On Tue, Apr 01, 2014 at 12:11:19PM +0500, Jordan Hubbard wrote:
> On Apr 1, 2014, at 10:46 AM, Eitan Adler <li...@eitanadler.com> wrote:
> > That is why on this date I propose that we cease competing on the
> > desktop market.  FreeBSD should declare 2014 to be "year of the Linux
> > desktop" and start to rip out the pieces of the OS not needed for
> > server or embedded use.
> > 
> > Some of you may point to PCBSD and say that we have a chance, but I
> > must ask you: how does one flavor stand up to the thousands in the
> > Linux world?
> The fact that this posting comes out on April 1st makes me wonder if
> it’s just an elaborate April Fool’s joke, but then the notion of *BSD
> (or Linux, for that matter) on the Desktop is just another
> long-running April fool’s joke, so I’m willing to postulate that two
> April Fools jokes would simply cancel each other out and make this
> posting a serious one again. :-)
> I’ll choose to be serious and say what I’m about to say in spite of
> the fact that I work for the primary sponsor of PC-BSD and actually
> like the fact that it has created some interesting technologies like
> PBIs, the Jail Warden, Life-preserver and a ZFS boot environment menu.
> There is no such thing as a desktop market for *BSD or Linux.  There
> never has been and there never will be.   Why do you think we chose
> “the power to serve” as FreeBSD’s first marketing slogan?  It makes a
> fine server OS and it’s easy to defend its role in the server room.
> It’s also becoming easier to defend its role as an embedded OS, which
> is another excellent niche to pursue and I am happy to see all the
> recent developments there.
> A desktop?  Unless you consider Mac OS X to be “BSD on the desktop”
> (and while they share some common technologies, it’s increasingly a
> stretch to say that), it’s just never going to happen for (at least)
> the following reasons:
> 1. Power.  As you point out, being truly power efficient is a complete
> top-to-bottom engineering effort and it takes a lot more than just
> trying to idle the processor whenever possible to achieve that.  You
> need to optimize all of the hot-spot routines in the system for power
> efficiency (which actually involves a fair amount of micro
> architecture knowledge), you need a kernel scheduler that is power
> management aware, you need a process management system that runs as
> few things as possible and knows how to schedule things during package
> wake-up intervals, you need timers to be coalesced at the level where
> applications consume them, the list just goes on and on.  It’s a lot
> of engineering work, and to drive that work you also need a lot of
> telemetry data and people with big sticks running around hitting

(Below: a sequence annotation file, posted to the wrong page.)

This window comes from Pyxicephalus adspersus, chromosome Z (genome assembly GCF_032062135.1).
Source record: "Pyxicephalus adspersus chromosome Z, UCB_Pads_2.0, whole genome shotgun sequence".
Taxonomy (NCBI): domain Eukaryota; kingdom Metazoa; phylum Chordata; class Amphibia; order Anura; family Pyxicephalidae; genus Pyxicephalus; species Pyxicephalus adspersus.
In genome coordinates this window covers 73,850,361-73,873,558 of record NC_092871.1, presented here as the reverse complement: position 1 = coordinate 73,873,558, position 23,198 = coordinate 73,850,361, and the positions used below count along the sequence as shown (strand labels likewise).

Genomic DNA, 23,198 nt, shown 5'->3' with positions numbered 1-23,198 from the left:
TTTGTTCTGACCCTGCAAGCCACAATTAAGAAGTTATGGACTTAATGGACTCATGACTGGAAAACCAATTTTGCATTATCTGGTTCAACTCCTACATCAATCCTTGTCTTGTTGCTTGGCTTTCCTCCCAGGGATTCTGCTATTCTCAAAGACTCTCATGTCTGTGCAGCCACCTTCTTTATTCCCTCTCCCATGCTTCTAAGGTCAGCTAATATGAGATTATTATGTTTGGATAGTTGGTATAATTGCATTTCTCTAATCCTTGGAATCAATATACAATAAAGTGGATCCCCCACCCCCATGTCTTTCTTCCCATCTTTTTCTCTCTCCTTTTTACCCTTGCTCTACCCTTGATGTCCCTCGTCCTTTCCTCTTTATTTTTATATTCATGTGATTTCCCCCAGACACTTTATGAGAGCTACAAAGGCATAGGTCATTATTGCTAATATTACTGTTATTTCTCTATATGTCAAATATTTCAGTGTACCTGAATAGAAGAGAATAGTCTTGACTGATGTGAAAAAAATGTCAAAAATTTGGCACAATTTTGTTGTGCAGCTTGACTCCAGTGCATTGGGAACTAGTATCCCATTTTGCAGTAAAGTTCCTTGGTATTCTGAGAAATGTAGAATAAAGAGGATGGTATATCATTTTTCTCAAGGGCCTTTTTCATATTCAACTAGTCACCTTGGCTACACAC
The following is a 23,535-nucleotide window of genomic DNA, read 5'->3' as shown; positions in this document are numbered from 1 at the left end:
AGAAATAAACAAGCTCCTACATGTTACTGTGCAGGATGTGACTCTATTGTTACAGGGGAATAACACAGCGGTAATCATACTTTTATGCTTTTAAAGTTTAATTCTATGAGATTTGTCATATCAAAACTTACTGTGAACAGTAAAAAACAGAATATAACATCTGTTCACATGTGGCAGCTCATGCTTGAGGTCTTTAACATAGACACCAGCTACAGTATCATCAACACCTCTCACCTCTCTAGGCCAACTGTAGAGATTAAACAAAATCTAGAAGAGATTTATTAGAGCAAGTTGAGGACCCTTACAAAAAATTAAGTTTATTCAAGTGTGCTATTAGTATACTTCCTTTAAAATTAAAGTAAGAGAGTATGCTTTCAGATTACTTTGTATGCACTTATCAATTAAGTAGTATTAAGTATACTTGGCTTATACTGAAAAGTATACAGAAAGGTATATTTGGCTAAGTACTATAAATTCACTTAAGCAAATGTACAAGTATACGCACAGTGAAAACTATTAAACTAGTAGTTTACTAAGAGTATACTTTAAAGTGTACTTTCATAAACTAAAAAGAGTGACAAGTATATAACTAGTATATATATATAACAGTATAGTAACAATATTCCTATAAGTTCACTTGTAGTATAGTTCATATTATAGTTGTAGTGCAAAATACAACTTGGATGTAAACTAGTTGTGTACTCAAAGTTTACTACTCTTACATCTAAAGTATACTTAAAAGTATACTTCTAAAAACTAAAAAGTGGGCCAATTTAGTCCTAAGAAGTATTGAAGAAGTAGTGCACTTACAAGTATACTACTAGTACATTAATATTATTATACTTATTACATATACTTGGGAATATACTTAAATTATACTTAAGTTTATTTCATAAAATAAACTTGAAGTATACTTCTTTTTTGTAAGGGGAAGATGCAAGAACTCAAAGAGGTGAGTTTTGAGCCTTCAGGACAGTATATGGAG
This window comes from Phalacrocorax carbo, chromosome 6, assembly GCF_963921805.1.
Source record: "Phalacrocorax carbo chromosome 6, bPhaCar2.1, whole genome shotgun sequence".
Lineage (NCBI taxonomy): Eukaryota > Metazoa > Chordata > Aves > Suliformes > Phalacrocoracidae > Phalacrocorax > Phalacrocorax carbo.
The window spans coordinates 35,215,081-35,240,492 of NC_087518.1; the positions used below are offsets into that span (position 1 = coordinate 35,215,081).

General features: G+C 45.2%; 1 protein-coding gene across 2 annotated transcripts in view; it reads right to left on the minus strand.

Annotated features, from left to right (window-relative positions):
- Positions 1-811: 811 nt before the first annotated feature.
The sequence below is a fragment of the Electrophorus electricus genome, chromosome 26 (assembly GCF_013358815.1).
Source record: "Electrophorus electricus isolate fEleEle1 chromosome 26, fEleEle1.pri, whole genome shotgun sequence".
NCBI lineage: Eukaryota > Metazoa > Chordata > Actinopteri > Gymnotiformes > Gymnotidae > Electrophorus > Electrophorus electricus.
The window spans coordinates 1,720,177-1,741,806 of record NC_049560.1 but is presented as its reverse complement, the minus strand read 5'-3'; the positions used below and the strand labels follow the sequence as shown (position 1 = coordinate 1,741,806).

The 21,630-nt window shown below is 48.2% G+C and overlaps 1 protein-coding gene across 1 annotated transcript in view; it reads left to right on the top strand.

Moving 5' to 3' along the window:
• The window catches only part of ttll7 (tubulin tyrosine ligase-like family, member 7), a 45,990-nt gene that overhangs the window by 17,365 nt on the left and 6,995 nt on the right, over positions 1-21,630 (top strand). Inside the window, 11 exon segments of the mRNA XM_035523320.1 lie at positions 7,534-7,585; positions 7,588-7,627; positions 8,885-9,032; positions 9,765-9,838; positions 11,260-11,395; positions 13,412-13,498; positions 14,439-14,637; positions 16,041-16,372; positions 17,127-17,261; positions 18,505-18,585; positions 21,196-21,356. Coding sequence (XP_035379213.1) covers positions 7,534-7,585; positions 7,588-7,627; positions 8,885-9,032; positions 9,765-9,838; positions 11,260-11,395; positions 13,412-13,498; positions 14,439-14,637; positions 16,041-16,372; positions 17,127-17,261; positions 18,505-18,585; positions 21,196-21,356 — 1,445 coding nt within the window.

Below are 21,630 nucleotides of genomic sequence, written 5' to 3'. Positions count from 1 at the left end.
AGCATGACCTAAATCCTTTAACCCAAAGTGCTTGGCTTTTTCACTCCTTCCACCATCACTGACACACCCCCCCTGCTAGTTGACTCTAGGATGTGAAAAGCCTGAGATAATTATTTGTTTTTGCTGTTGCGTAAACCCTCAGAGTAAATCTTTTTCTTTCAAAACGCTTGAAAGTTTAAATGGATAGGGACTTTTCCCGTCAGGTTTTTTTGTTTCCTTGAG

> people who write power-inefficient code.  FreeBSD has neither.
> 2. Multimedia.  A real end-user’s desktop is basically one big UI for
> watching things, listening to things, and running apps.  A decent
> audio / video subsystem is just one part of the picture, and one that
> has always been really weak - entire engineering teams can spend years
> working on codecs, performance optimizations, low and guaranteed
> latency support for audio I/O, etc.  What’s worse, the bar is only
> being raised.  You want to be part of the next wave of folks who can
> author and edit content for the new 4K video standard?  Not on FreeBSD
> or Linux, you’re not.
> 3. Applications.  A desktop without real and useful applications is
> not a desktop, it’s just an empty display surface.  Sure, there are
> users out there who are happy with just a mail client, a web browser
> and maybe a calendaring app, but those users are also arguably even
> better candidates for Chrome or other simplified environments where
> all of that simply happens in a fancy web browser and you get things
> like “software updates” and cloud integration essentially for free
> since it’s all just one cohesive picture there.  The ability to solve
> those user’s needs very simply makes them ripe targets for the web
> application delivery platforms.
> For the other folks who want to do fancier stuff like mix audio, edit
> videos or even just play mainstream 3D games that were actually
> published sometime in the last year, they’ll use a real desktop OS and
> won't even bother looking at one of the free ones because guess what,
> the free ones just can’t do those things, or do them badly enough that
> their users feel like they’re perpetually living in a kind of
> self-selected ghetto.  Metaphorically speaking, sleeping on the floor
> in a sleeping bag in your one-room apartment is fine when you’re
> young, but as you get older, you want to be more comfortable and have
> a real bed in a real house!
> Those are just three reasons.  There are lots more, not least of which
> among them is the fact that it’s damn hard even just to *create*
> significant applications with the weak-ass APIs that *BSD and Linux
> provide.  You have to stitch together some Frankenstein collection of
> libraries out of ports (or linux packages) and then hope the whole
> pile of multi-“vendor" bits will sort of work together, which of
> course they rarely do because they were written by several hundred
> different people with no mandate to interoperate.
> April fool’s joke?  Yes, the desktop has always been one in the OSS
> space.  It’s a lousy OSS problem to try and solve because all the
> hardest parts are things nobody wants to do for free, and there’s no
> money to be made just providing the OS (even Ubuntu, the current
> leader, seems to have “pledge drives” every other week).
> - Jordan

I'm a happy FreeBSD desktop user since 4.7. There are some edges, but I
really like that I can can create a desktop the way _I_ want it and my
mail client even allows me to break lines at 80 chars. Eat that, Apple
Mail! ;-)

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